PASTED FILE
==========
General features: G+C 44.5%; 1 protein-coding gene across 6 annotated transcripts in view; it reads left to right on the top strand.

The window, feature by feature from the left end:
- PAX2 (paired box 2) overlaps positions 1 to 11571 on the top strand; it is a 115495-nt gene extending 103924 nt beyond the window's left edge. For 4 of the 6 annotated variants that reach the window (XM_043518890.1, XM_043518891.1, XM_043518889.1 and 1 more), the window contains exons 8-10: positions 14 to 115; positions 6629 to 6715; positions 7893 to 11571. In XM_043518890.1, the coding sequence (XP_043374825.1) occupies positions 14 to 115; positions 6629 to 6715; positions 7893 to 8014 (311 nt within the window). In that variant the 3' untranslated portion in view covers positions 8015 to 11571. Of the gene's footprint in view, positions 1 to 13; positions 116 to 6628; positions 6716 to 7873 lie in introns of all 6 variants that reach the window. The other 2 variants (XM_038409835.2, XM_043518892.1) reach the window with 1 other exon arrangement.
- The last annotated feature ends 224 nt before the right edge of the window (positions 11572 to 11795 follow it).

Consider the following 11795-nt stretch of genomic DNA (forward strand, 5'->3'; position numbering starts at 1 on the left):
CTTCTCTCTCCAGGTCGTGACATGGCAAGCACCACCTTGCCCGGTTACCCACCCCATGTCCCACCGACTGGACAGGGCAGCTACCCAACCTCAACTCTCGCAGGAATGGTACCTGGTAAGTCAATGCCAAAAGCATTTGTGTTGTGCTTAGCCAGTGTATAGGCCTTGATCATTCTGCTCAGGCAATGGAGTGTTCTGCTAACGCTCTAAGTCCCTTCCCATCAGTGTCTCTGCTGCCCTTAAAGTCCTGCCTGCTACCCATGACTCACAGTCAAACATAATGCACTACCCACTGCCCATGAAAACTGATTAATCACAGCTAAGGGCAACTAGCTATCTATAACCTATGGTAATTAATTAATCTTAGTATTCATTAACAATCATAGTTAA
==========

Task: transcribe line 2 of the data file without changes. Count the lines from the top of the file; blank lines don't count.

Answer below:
The window, feature by feature from the left end: